Cluster headache is a type of headache where the affected individual experiences pain over one side of the head. Cluster headache causes extreme discomfort; however, it is not a life threatening situation and a rare phenomenon. These headaches follow a cyclic pattern and occur in clusters predominantly behind any one eye and along the temple of the same side. The pain in cluster headache is often described as a "drilling sensation" and it may be accompanied with other symptoms like redness over the conjunctiva, excessive tearing of the eye, discomfort in the nasal cavity, droopiness of eyes, profuse sweating usually over the affected area of the face etc. The pupil of the eye may appear smaller than usual. With right treatment done at appropriate time, these attacks of cluster headache tend be under more control and the episodes get shorter gradually.
Triggers of Cluster Headache
A large number of studies are being carried out to understand the exact cause and possible triggers of cluster headache. The exact cause that leads to cluster headache has still not been discovered. Current studies show that the pattern of cluster headache is possibly due to disorders in the body's biological clock that is majorly controlled by the hypothalamus. Cluster headache may also be related to blood vessels abnormalities and nervous system abnormalities leading to damage in parts of the head and neck region.
It has been noted that unlike the other known types of headache like tension headache and migraine headache, cluster headache does not have any specific triggering agents like stress, hormonal changes or food. Some researchers believe that alcohol consumption may trigger this kind of headache. Other possible trigger agents of cluster headache include certain medication that is commonly prescribed for treatment of cardiac diseases such as nitro-glycerine, disturbed sleep and change is sleep – wake pattern.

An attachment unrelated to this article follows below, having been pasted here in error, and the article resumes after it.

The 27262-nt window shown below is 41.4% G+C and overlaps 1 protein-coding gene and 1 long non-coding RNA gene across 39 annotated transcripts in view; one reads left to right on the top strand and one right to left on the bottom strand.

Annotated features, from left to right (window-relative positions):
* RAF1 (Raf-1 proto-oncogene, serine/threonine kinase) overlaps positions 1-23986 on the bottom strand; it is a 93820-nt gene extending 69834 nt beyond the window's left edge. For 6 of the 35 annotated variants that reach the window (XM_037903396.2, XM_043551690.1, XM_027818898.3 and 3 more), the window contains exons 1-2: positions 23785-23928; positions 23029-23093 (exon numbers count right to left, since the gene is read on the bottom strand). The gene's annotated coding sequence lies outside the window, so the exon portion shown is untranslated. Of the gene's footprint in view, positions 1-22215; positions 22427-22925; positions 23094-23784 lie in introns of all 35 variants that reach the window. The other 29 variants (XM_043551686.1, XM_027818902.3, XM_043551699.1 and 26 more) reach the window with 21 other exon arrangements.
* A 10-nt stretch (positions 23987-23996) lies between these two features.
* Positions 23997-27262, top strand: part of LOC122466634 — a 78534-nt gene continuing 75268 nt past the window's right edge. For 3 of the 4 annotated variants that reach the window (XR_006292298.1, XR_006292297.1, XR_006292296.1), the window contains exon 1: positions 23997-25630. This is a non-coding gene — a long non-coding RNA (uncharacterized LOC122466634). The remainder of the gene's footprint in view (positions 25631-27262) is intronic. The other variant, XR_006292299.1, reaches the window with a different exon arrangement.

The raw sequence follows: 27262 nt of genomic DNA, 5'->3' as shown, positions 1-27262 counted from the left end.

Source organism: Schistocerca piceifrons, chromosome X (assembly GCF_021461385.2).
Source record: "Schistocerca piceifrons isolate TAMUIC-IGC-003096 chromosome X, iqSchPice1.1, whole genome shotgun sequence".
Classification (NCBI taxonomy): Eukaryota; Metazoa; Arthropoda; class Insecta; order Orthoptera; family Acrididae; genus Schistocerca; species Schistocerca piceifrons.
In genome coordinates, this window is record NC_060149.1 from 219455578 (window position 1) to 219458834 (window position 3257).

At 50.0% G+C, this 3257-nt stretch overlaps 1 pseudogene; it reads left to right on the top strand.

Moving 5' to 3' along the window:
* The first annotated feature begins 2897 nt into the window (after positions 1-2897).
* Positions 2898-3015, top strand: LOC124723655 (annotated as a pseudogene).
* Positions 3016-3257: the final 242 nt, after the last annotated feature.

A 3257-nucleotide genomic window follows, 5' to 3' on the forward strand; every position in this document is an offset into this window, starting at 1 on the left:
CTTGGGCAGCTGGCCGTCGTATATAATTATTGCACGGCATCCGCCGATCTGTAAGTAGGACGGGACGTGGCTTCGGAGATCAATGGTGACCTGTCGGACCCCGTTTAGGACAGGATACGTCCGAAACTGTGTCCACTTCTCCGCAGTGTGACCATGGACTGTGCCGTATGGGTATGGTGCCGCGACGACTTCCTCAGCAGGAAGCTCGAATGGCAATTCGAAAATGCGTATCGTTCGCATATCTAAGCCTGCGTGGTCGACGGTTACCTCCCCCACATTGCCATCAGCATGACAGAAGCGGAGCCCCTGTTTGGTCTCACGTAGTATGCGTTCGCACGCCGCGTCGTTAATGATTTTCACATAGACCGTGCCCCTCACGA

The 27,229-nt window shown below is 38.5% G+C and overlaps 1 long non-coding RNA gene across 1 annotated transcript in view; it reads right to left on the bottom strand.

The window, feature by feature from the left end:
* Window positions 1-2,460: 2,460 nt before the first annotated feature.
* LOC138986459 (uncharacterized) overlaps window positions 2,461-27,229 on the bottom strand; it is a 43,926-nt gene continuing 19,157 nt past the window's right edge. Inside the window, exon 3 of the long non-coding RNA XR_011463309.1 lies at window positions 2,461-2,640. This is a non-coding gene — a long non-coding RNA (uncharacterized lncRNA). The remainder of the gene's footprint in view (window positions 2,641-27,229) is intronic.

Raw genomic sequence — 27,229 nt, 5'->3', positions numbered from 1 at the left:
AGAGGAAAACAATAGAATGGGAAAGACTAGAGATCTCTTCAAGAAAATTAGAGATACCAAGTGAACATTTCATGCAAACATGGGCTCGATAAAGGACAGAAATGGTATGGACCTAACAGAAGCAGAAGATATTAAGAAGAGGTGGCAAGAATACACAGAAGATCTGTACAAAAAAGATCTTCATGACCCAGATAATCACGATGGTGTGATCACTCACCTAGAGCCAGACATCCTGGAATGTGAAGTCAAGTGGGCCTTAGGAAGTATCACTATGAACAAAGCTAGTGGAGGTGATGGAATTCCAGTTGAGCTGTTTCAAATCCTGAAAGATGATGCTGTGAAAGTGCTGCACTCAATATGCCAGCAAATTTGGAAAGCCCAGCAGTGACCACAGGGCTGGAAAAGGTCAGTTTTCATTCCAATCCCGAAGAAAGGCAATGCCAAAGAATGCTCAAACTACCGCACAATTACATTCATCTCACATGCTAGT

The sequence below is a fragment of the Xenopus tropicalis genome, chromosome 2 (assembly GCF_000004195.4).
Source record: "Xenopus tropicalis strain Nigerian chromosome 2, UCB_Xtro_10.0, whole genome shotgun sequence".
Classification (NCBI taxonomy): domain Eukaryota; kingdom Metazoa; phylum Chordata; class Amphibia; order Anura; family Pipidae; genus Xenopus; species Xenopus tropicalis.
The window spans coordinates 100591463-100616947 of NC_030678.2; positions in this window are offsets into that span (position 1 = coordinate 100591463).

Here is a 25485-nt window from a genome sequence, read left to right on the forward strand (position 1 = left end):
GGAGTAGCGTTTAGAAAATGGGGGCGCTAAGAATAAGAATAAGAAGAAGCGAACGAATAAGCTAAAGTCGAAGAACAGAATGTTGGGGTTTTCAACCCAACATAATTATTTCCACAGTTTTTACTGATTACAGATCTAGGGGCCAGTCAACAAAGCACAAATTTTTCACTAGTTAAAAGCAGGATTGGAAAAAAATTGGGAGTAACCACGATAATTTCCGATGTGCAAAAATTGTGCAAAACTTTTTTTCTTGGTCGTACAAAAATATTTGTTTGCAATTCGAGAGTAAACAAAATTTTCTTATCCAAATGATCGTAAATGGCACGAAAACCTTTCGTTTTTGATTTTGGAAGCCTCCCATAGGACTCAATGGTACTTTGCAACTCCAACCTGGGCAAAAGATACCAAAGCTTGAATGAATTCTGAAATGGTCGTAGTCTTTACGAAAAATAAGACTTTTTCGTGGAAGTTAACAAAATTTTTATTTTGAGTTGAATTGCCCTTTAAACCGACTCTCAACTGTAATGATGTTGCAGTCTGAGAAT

Cluster headache is associated with the following risk factors:
- Age: Though cluster headache can occur at any age; it is more common between the ages of 20 to 50 years.
- Sex: Studies have shown that cluster headache is more common among men than women.
- Smoking: People who smoke have higher chances of developing cluster headache than non-smokers.
- Alcohol Consumption: Excessive intake of alcoholic beverages increases the risk of developing cluster headache.
- Family History: Genetics or known family history of cluster headache also acts as a risk factor.
The onset of cluster headache is generally sudden and the symptoms appear without any prior notice. However in certain cases, it has been noticed that migraine like symptoms such as nausea and aura may occur before the cluster headache begins. The affected person is usually in extreme discomfort and often seen pacing up and down or they are seen sitting and rocking back and forth to ease themselves.
How Long Does a Cluster Headache Last For?
Cluster headache are episodic in nature and can last from 15 minutes to 3 hours and in some cases it may last from 6 weeks to 12 weeks. There are cases, where the episodes last for a year or more with phases of pain free episodes of around 12 months. Sometimes, the pain free episodes of cluster headache are only for a month or less. The frequency of cluster headache is generally constant and often periodic. They may appear at particular season every year such as every spring or every fall. A cluster headache episode generally has the following characteristic:
- Frequent episodes of headache that occur several times a day on a daily basis.
- Episodes of cluster headache attack may last from 15 minutes to 3 hours or even longer at times.
- These attacks generally follow a similar pattern and it is usually experienced at around the same time.
- In a large number of cases, the cluster headache episode is experienced at night usually after 1 to 2 hours after sleeping.
- As the episodes of pain come to an end, the patient feels energy deprived and exhausted even though he or she may be in a pain free state.
Prevalence Rate of Cluster Headache
As compared with classic migraine, incidence of cluster headache is very low. It has been estimated that in the United States, the prevalence rate of cluster headache is about 0.4 % in males and about 0.08% in females.
Cluster headache is a rare type of headache that is generally associated with excruciating pain and discomfort over one side of the head. These bouts of headache generally occur periodically and they may last from 15 minutes to 3 hours. The episodes may occur on a daily basis, monthly basis or yearly basis. They generally follow a particular pattern which varies from person to person. Cluster headache is not life threatening; however, the episodes can last for prolong period of time leaving the patient exhausted and weak. It is thus necessary to understand the severity of the condition and seek medical help at the earliest.